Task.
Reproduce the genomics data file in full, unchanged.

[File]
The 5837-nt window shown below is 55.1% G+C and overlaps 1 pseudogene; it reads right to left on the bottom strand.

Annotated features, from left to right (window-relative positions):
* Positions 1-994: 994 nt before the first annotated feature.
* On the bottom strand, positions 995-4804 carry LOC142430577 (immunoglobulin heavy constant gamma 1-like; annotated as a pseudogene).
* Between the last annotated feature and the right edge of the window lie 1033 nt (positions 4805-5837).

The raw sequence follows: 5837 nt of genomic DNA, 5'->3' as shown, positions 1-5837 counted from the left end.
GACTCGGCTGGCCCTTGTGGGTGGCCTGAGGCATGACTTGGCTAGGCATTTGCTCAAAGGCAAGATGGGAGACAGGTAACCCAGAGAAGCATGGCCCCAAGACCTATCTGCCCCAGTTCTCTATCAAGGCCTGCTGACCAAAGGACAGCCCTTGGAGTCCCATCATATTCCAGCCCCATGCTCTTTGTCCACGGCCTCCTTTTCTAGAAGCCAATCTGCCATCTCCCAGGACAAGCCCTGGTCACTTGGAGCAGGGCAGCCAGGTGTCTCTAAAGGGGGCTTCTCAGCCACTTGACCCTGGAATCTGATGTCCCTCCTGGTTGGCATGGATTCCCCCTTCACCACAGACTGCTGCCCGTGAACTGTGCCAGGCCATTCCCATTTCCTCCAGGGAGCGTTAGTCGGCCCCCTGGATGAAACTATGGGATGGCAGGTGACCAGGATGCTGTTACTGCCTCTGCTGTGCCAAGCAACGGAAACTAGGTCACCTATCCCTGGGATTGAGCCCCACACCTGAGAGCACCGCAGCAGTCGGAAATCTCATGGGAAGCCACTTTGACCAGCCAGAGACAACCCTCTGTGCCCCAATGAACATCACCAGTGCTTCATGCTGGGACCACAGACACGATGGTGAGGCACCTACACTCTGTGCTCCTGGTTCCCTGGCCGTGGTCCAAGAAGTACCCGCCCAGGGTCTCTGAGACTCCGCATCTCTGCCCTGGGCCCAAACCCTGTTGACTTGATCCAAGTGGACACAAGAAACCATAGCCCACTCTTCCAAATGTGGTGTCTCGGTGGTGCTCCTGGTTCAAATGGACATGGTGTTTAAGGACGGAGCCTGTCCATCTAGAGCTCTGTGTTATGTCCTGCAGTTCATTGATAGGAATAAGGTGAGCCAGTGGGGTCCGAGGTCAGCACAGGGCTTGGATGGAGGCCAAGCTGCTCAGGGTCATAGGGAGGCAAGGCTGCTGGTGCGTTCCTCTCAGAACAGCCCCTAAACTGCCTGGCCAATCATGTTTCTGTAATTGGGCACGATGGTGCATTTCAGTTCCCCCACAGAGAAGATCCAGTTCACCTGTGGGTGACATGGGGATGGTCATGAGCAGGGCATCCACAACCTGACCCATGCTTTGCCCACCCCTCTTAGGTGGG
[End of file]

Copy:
The 5837-nt window shown below is 55.1% G+C and overlaps 1 pseudogene; it reads right to left on the bottom strand.

Annotated features, from left to right (window-relative positions):
* Positions 1-994: 994 nt before the first annotated feature.
* On the bottom strand, positions 995-4804 carry LOC142430577 (immunoglobulin heavy constant gamma 1-like; annotated as a pseudogene).
* Between the last annotated feature and the right edge of the window lie 1033 nt (positions 4805-5837).

The raw sequence follows: 5837 nt of genomic DNA, 5'->3' as shown, positions 1-5837 counted from the left end.
GACTCGGCTGGCCCTTGTGGGTGGCCTGAGGCATGACTTGGCTAGGCATTTGCTCAAAGGCAAGATGGGAGACAGGTAACCCAGAGAAGCATGGCCCCAAGACCTATCTGCCCCAGTTCTCTATCAAGGCCTGCTGACCAAAGGACAGCCCTTGGAGTCCCATCATATTCCAGCCCCATGCTCTTTGTCCACGGCCTCCTTTTCTAGAAGCCAATCTGCCATCTCCCAGGACAAGCCCTGGTCACTTGGAGCAGGGCAGCCAGGTGTCTCTAAAGGGGGCTTCTCAGCCACTTGACCCTGGAATCTGATGTCCCTCCTGGTTGGCATGGATTCCCCCTTCACCACAGACTGCTGCCCGTGAACTGTGCCAGGCCATTCCCATTTCCTCCAGGGAGCGTTAGTCGGCCCCCTGGATGAAACTATGGGATGGCAGGTGACCAGGATGCTGTTACTGCCTCTGCTGTGCCAAGCAACGGAAACTAGGTCACCTATCCCTGGGATTGAGCCCCACACCTGAGAGCACCGCAGCAGTCGGAAATCTCATGGGAAGCCACTTTGACCAGCCAGAGACAACCCTCTGTGCCCCAATGAACATCACCAGTGCTTCATGCTGGGACCACAGACACGATGGTGAGGCACCTACACTCTGTGCTCCTGGTTCCCTGGCCGTGGTCCAAGAAGTACCCGCCCAGGGTCTCTGAGACTCCGCATCTCTGCCCTGGGCCCAAACCCTGTTGACTTGATCCAAGTGGACACAAGAAACCATAGCCCACTCTTCCAAATGTGGTGTCTCGGTGGTGCTCCTGGTTCAAATGGACATGGTGTTTAAGGACGGAGCCTGTCCATCTAGAGCTCTGTGTTATGTCCTGCAGTTCATTGATAGGAATAAGGTGAGCCAGTGGGGTCCGAGGTCAGCACAGGGCTTGGATGGAGGCCAAGCTGCTCAGGGTCATAGGGAGGCAAGGCTGCTGGTGCGTTCCTCTCAGAACAGCCCCTAAACTGCCTGGCCAATCATGTTTCTGTAATTGGGCACGATGGTGCATTTCAGTTCCCCCACAGAGAAGATCCAGTTCACCTGTGGGTGACATGGGGATGGTCATGAGCAGGGCATCCACAACCTGACCCATGCTTTGCCCACCCCTCTTAGGTGGG